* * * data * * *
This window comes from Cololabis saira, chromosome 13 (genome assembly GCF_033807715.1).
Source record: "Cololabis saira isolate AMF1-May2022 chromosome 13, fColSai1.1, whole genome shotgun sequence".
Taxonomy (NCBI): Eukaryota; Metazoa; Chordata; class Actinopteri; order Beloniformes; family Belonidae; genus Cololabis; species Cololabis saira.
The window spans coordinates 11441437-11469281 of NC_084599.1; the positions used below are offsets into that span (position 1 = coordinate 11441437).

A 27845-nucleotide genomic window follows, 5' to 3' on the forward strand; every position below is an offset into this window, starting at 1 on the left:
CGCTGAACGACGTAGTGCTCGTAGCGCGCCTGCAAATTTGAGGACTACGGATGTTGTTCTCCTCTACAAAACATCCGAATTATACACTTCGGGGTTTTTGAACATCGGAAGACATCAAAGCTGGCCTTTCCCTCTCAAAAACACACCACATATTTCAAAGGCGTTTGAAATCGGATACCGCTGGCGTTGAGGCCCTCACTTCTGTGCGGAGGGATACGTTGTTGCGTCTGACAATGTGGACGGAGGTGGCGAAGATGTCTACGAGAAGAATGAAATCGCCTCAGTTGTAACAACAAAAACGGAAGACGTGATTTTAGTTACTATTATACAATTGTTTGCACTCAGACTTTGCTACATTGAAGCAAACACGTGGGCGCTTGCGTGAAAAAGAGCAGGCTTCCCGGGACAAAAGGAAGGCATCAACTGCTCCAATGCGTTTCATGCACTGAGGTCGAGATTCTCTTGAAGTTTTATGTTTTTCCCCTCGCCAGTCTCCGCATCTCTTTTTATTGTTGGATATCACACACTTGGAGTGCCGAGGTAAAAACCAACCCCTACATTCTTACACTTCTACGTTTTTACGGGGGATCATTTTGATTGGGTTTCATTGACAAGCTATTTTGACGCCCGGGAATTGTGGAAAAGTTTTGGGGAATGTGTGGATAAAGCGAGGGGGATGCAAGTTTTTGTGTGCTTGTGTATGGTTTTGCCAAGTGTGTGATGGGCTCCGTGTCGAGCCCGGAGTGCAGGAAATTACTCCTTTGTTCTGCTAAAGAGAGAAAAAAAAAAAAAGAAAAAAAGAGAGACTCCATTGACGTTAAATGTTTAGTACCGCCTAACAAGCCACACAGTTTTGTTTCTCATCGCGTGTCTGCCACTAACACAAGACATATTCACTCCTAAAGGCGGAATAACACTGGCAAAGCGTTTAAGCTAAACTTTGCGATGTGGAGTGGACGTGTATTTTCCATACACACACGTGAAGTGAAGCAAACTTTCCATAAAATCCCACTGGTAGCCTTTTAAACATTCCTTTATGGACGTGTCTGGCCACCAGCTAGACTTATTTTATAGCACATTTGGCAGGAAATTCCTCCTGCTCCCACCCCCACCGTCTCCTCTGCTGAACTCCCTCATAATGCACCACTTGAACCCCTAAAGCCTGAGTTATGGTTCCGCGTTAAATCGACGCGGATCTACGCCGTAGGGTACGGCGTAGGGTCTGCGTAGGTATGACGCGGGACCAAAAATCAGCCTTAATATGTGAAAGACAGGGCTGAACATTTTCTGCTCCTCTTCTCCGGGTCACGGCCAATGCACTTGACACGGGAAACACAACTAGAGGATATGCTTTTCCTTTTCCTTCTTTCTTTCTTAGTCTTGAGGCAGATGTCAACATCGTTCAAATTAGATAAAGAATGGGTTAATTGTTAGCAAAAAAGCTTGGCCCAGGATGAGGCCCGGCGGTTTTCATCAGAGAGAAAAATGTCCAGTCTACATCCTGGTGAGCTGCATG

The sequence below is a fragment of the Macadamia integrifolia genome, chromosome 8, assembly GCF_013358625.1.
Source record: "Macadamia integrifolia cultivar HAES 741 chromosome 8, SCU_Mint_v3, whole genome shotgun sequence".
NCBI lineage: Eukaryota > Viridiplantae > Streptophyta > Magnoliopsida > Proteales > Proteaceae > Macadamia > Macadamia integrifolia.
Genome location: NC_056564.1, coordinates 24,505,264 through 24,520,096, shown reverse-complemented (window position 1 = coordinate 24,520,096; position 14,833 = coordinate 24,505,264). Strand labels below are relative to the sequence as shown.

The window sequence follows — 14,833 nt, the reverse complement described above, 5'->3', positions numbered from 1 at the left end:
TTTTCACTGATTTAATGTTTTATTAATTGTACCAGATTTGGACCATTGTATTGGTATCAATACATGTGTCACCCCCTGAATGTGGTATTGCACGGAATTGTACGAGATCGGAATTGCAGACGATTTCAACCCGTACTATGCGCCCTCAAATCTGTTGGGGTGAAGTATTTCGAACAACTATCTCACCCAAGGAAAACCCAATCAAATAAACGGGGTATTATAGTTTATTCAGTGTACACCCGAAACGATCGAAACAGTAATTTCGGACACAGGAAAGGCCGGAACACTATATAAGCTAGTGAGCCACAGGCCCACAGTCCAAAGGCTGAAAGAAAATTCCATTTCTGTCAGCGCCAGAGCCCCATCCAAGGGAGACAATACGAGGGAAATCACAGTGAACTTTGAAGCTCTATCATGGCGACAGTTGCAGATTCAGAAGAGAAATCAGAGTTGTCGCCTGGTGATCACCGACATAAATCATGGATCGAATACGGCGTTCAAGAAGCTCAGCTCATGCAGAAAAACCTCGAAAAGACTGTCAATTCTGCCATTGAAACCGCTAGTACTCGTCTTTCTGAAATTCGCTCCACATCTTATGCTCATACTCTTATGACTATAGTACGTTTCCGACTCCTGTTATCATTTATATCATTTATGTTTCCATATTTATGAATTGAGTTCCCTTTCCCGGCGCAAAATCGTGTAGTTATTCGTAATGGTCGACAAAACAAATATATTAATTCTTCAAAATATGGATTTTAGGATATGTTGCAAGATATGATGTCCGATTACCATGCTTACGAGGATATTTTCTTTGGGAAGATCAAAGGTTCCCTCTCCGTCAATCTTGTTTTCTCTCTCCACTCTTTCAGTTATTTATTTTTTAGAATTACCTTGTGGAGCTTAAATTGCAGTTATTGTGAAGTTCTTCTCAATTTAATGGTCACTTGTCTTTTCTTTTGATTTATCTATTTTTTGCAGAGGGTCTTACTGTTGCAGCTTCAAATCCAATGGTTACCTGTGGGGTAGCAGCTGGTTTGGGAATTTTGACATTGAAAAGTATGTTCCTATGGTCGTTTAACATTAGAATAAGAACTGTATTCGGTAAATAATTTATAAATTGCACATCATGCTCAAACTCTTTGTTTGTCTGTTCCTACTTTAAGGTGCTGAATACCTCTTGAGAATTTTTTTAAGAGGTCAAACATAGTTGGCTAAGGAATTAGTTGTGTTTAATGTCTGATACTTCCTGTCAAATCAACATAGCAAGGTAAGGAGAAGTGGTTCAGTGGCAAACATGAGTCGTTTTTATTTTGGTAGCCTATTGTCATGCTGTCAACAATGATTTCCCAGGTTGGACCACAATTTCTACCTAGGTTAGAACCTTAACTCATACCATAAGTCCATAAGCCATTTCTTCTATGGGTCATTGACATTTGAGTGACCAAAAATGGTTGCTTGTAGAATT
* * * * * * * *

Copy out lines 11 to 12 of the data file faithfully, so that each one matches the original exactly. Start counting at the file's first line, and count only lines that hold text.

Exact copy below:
The window sequence follows — 14,833 nt, the reverse complement described above, 5'->3', positions numbered from 1 at the left end:
TTTTCACTGATTTAATGTTTTATTAATTGTACCAGATTTGGACCATTGTATTGGTATCAATACATGTGTCACCCCCTGAATGTGGTATTGCACGGAATTGTACGAGATCGGAATTGCAGACGATTTCAACCCGTACTATGCGCCCTCAAATCTGTTGGGGTGAAGTATTTCGAACAACTATCTCACCCAAGGAAAACCCAATCAAATAAACGGGGTATTATAGTTTATTCAGTGTACACCCGAAACGATCGAAACAGTAATTTCGGACACAGGAAAGGCCGGAACACTATATAAGCTAGTGAGCCACAGGCCCACAGTCCAAAGGCTGAAAGAAAATTCCATTTCTGTCAGCGCCAGAGCCCCATCCAAGGGAGACAATACGAGGGAAATCACAGTGAACTTTGAAGCTCTATCATGGCGACAGTTGCAGATTCAGAAGAGAAATCAGAGTTGTCGCCTGGTGATCACCGACATAAATCATGGATCGAATACGGCGTTCAAGAAGCTCAGCTCATGCAGAAAAACCTCGAAAAGACTGTCAATTCTGCCATTGAAACCGCTAGTACTCGTCTTTCTGAAATTCGCTCCACATCTTATGCTCATACTCTTATGACTATAGTACGTTTCCGACTCCTGTTATCATTTATATCATTTATGTTTCCATATTTATGAATTGAGTTCCCTTTCCCGGCGCAAAATCGTGTAGTTATTCGTAATGGTCGACAAAACAAATATATTAATTCTTCAAAATATGGATTTTAGGATATGTTGCAAGATATGATGTCCGATTACCATGCTTACGAGGATATTTTCTTTGGGAAGATCAAAGGTTCCCTCTCCGTCAATCTTGTTTTCTCTCTCCACTCTTTCAGTTATTTATTTTTTAGAATTACCTTGTGGAGCTTAAATTGCAGTTATTGTGAAGTTCTTCTCAATTTAATGGTCACTTGTCTTTTCTTTTGATTTATCTATTTTTTGCAGAGGGTCTTACTGTTGCAGCTTCAAATCCAATGGTTACCTGTGGGGTAGCAGCTGGTTTGGGAATTTTGACATTGAAAAGTATGTTCCTATGGTCGTTTAACATTAGAATAAGAACTGTATTCGGTAAATAATTTATAAATTGCACATCATGCTCAAACTCTTTGTTTGTCTGTTCCTACTTTAAGGTGCTGAATACCTCTTGAGAATTTTTTTAAGAGGTCAAACATAGTTGGCTAAGGAATTAGTTGTGTTTAATGTCTGATACTTCCTGTCAAATCAACATAGCAAGGTAAGGAGAAGTGGTTCAGTGGCAAACATGAGTCGTTTTTATTTTGGTAGCCTATTGTCATGCTGTCAACAATGATTTCCCAGGTTGGACCACAATTTCTACCTAGGTTAGAACCTTAACTCATACCATAAGTCCATAAGCCATTTCTTCTATGGGTCATTGACATTTGAGTGACCAAAAATGGTTGCTTGTAGAATT